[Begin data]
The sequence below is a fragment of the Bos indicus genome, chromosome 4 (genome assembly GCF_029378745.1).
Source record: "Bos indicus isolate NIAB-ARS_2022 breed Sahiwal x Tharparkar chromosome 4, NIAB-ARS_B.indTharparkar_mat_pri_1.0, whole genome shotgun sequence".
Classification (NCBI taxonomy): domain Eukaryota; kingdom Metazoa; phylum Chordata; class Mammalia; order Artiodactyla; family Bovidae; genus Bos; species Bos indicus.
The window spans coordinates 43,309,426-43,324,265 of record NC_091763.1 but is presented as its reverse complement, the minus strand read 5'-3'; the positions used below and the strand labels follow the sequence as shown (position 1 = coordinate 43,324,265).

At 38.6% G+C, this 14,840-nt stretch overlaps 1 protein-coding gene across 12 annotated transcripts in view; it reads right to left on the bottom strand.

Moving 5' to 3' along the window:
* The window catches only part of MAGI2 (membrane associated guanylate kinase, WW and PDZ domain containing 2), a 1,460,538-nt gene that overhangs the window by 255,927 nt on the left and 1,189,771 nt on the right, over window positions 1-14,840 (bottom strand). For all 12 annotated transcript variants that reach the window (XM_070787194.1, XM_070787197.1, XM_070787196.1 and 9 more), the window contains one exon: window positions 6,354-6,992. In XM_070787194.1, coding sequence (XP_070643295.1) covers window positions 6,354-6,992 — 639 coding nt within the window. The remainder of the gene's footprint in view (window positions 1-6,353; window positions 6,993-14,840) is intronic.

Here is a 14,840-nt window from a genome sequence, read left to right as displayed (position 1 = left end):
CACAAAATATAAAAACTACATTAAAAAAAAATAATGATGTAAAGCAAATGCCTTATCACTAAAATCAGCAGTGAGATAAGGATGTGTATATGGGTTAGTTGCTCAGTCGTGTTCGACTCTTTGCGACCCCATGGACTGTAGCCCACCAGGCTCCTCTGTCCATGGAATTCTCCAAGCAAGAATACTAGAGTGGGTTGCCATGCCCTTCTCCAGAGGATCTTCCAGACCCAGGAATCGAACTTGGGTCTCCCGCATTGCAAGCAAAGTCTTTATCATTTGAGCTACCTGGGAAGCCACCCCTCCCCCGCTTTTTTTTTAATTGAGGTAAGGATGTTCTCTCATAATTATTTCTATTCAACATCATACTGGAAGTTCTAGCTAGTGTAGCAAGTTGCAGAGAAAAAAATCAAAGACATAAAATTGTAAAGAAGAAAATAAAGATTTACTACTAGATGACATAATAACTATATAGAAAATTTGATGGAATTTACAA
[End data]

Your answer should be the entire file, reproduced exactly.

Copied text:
The sequence below is a fragment of the Bos indicus genome, chromosome 4 (genome assembly GCF_029378745.1).
Source record: "Bos indicus isolate NIAB-ARS_2022 breed Sahiwal x Tharparkar chromosome 4, NIAB-ARS_B.indTharparkar_mat_pri_1.0, whole genome shotgun sequence".
Classification (NCBI taxonomy): domain Eukaryota; kingdom Metazoa; phylum Chordata; class Mammalia; order Artiodactyla; family Bovidae; genus Bos; species Bos indicus.
The window spans coordinates 43,309,426-43,324,265 of record NC_091763.1 but is presented as its reverse complement, the minus strand read 5'-3'; the positions used below and the strand labels follow the sequence as shown (position 1 = coordinate 43,324,265).

At 38.6% G+C, this 14,840-nt stretch overlaps 1 protein-coding gene across 12 annotated transcripts in view; it reads right to left on the bottom strand.

Moving 5' to 3' along the window:
* The window catches only part of MAGI2 (membrane associated guanylate kinase, WW and PDZ domain containing 2), a 1,460,538-nt gene that overhangs the window by 255,927 nt on the left and 1,189,771 nt on the right, over window positions 1-14,840 (bottom strand). For all 12 annotated transcript variants that reach the window (XM_070787194.1, XM_070787197.1, XM_070787196.1 and 9 more), the window contains one exon: window positions 6,354-6,992. In XM_070787194.1, coding sequence (XP_070643295.1) covers window positions 6,354-6,992 — 639 coding nt within the window. The remainder of the gene's footprint in view (window positions 1-6,353; window positions 6,993-14,840) is intronic.

Here is a 14,840-nt window from a genome sequence, read left to right as displayed (position 1 = left end):
CACAAAATATAAAAACTACATTAAAAAAAAATAATGATGTAAAGCAAATGCCTTATCACTAAAATCAGCAGTGAGATAAGGATGTGTATATGGGTTAGTTGCTCAGTCGTGTTCGACTCTTTGCGACCCCATGGACTGTAGCCCACCAGGCTCCTCTGTCCATGGAATTCTCCAAGCAAGAATACTAGAGTGGGTTGCCATGCCCTTCTCCAGAGGATCTTCCAGACCCAGGAATCGAACTTGGGTCTCCCGCATTGCAAGCAAAGTCTTTATCATTTGAGCTACCTGGGAAGCCACCCCTCCCCCGCTTTTTTTTTAATTGAGGTAAGGATGTTCTCTCATAATTATTTCTATTCAACATCATACTGGAAGTTCTAGCTAGTGTAGCAAGTTGCAGAGAAAAAAATCAAAGACATAAAATTGTAAAGAAGAAAATAAAGATTTACTACTAGATGACATAATAACTATATAGAAAATTTGATGGAATTTACAA